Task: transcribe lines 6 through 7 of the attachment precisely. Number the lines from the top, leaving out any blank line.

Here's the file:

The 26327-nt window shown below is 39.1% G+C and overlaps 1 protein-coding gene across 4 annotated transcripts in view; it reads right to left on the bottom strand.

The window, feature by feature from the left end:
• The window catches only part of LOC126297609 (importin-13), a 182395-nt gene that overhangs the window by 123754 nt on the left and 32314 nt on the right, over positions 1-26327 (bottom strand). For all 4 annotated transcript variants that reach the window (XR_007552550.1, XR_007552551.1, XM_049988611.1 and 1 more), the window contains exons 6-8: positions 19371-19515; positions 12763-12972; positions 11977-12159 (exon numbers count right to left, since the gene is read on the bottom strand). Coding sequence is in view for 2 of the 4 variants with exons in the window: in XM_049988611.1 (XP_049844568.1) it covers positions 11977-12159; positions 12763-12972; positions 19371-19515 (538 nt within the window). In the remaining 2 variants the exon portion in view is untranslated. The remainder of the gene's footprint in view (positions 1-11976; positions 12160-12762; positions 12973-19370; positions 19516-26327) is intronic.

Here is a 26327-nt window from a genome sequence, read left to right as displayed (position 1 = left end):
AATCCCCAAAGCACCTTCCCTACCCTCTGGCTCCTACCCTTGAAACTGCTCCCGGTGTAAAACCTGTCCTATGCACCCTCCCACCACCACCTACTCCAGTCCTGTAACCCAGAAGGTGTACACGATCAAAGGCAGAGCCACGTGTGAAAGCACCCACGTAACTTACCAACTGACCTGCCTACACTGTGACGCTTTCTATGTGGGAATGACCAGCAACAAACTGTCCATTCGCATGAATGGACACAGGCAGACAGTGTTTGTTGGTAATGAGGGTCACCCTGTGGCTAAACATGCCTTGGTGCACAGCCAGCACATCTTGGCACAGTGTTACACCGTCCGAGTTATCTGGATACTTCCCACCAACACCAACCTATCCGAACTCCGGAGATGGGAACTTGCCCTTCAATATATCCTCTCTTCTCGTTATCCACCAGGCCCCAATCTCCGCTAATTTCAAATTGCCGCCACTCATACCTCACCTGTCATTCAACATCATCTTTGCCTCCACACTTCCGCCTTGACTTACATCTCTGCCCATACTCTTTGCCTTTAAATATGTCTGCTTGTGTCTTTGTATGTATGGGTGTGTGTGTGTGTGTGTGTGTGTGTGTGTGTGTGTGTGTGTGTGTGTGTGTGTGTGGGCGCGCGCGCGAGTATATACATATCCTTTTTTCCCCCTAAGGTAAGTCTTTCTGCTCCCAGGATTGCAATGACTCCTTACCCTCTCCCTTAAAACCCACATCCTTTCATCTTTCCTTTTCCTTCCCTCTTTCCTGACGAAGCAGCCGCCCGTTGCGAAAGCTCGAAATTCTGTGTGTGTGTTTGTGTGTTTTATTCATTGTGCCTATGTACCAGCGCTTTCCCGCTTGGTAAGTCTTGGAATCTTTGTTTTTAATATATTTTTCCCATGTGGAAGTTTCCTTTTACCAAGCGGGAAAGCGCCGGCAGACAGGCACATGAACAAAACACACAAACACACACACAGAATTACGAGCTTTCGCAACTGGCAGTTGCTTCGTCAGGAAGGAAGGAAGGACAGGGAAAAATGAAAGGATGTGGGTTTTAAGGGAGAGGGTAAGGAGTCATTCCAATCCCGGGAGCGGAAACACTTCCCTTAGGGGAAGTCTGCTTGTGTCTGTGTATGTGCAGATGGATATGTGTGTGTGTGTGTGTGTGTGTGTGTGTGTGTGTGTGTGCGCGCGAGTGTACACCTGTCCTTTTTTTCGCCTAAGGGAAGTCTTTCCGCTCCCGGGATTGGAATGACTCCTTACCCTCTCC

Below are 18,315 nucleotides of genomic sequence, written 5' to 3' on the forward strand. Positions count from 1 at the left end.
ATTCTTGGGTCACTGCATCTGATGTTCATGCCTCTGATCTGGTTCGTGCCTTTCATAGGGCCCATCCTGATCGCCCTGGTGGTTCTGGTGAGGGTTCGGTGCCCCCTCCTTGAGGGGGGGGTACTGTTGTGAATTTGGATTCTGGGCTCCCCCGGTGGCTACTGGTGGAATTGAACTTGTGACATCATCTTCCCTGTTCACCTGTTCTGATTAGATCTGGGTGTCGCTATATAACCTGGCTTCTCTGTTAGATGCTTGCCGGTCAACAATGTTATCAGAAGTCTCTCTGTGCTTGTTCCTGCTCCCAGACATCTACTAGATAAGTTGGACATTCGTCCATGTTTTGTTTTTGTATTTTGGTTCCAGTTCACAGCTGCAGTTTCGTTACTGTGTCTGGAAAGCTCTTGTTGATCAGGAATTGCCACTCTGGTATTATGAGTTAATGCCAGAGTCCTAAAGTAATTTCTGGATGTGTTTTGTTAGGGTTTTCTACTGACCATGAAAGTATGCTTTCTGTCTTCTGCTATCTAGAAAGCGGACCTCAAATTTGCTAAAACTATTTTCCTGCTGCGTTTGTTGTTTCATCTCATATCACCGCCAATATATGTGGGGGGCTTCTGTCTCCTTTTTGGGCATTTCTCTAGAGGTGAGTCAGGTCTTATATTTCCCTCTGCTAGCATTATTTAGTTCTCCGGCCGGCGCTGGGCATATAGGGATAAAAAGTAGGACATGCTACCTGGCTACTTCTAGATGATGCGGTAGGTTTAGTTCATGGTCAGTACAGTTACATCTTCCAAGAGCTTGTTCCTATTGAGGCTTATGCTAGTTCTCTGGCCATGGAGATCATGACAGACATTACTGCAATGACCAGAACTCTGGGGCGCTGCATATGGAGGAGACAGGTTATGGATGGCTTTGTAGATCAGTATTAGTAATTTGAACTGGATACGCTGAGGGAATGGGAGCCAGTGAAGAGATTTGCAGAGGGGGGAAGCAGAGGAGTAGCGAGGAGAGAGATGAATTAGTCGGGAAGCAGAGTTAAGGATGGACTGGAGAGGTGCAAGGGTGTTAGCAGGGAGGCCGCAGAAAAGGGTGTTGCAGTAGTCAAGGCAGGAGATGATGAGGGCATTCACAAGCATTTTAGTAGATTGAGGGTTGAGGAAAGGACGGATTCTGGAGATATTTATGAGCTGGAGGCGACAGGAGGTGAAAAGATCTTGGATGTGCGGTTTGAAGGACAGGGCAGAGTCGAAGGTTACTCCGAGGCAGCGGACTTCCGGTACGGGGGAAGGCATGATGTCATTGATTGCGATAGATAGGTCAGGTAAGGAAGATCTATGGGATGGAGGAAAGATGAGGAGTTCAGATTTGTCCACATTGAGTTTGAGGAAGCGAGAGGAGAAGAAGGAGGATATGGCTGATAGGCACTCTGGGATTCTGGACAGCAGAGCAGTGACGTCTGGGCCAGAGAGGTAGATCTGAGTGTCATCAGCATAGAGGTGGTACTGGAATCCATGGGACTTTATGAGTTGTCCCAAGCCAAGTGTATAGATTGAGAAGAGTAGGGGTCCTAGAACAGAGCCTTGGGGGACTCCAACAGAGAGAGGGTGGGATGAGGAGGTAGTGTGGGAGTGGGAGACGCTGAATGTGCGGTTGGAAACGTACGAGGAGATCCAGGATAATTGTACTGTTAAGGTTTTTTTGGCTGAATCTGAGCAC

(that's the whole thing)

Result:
Below are 18,315 nucleotides of genomic sequence, written 5' to 3' on the forward strand. Positions count from 1 at the left end.
ATTCTTGGGTCACTGCATCTGATGTTCATGCCTCTGATCTGGTTCGTGCCTTTCATAGGGCCCATCCTGATCGCCCTGGTGGTTCTGGTGAGGGTTCGGTGCCCCCTCCTTGAGGGGGGGGTACTGTTGTGAATTTGGATTCTGGGCTCCCCCGGTGGCTACTGGTGGAATTGAACTTGTGACATCATCTTCCCTGTTCACCTGTTCTGATTAGATCTGGGTGTCGCTATATAACCTGGCTTCTCTGTTAGATGCTTGCCGGTCAACAATGTTATCAGAAGTCTCTCTGTGCTTGTTCCTGCTCCCAGACATCTACTAGATAAGTTGGACATTCGTCCATGTTTTGTTTTTGTATTTTGGTTCCAGTTCACAGCTGCAGTTTCGTTACTGTGTCTGGAAAGCTCTTGTTGATCAGGAATTGCCACTCTGGTATTATGAGTTAATGCCAGAGTCCTAAAGTAATTTCTGGATGTGTTTTGTTAGGGTTTTCTACTGACCATGAAAGTATGCTTTCTGTCTTCTGCTATCTAGAAAGCGGACCTCAAATTTGCTAAAACTATTTTCCTGCTGCGTTTGTTGTTTCATCTCATATCACCGCCAATATATGTGGGGGGCTTCTGTCTCCTTTTTGGGCATTTCTCTAGAGGTGAGTCAGGTCTTATATTTCCCTCTGCTAGCATTATTTAGTTCTCCGGCCGGCGCTGGGCATATAGGGATAAAAAGTAGGACATGCTACCTGGCTACTTCTAGATGATGCGGTAGGTTTAGTTCATGGTCAGTACAGTTACATCTTCCAAGAGCTTGTTCCTATTGAGGCTTATGCTAGTTCTCTGGCCATGGAGATCATGACAGACATTACTGCAATGACCAGAACTCTGGGGCGCTGCATATGGAGGAGACAGGTTATGGATGGCTTTGTAGATCAGTATTAGTAATTTGAACTGGATACGCTGAGGGAATGGGAGCCAGTGAAGAGATTTGCAGAGGGGGGAAGCAGAGGAGTAGCGAGGAGAGAGATGAATTAGTCGGGAAGCAGAGTTAAGGATGGACTGGAGAGGTGCAAGGGTGTTAGCAGGGAGGCCGCAGAAAAGGGTGTTGCAGTAGTCAAGGCAGGAGATGATGAGGGCATTCACAAGCATTTTAGTAGATTGAGGGTTGAGGAAAGGACGGATTCTGGAGATATTTATGAGCTGGAGGCGACAGGAGGTGAAAAGATCTTGGATGTGCGGTTTGAAGGACAGGGCAGAGTCGAAGGTTACTCCGAGGCAGCGGACTTCCGGTACGGGGGAAGGCATGATGTCATTGATTGCGATAGATAGGTCAGGTAAGGAAGATCTATGGGATGGAGGAAAGATGAGGAGTTCAGATTTGTCCACATTGAGTTTGAGGAAGCGAGAGGAGAAGAAGGAGGATATGGCTGATAGGCACTCTGGGATTCTGGACAGCAGAGCAGTGACGTCTGGGCCAGAGAGGTAGATCTGAGTGTCATCAGCATAGAGGTGGTACTGGAATCCATGGGACTTTATGAGTTGTCCCAAGCCAAGTGTATAGATTGAGAAGAGTAGGGGTCCTAGAACAGAGCCTTGGGGGACTCCAACAGAGAGAGGGTGGGATGAGGAGGTAGTGTGGGAGTGGGAGACGCTGAATGTGCGGTTGGAAACGTACGAGGAGATCCAGGATAATTGTACTGTTAAGGTTTTTTTGGCTGAATCTGAGCAC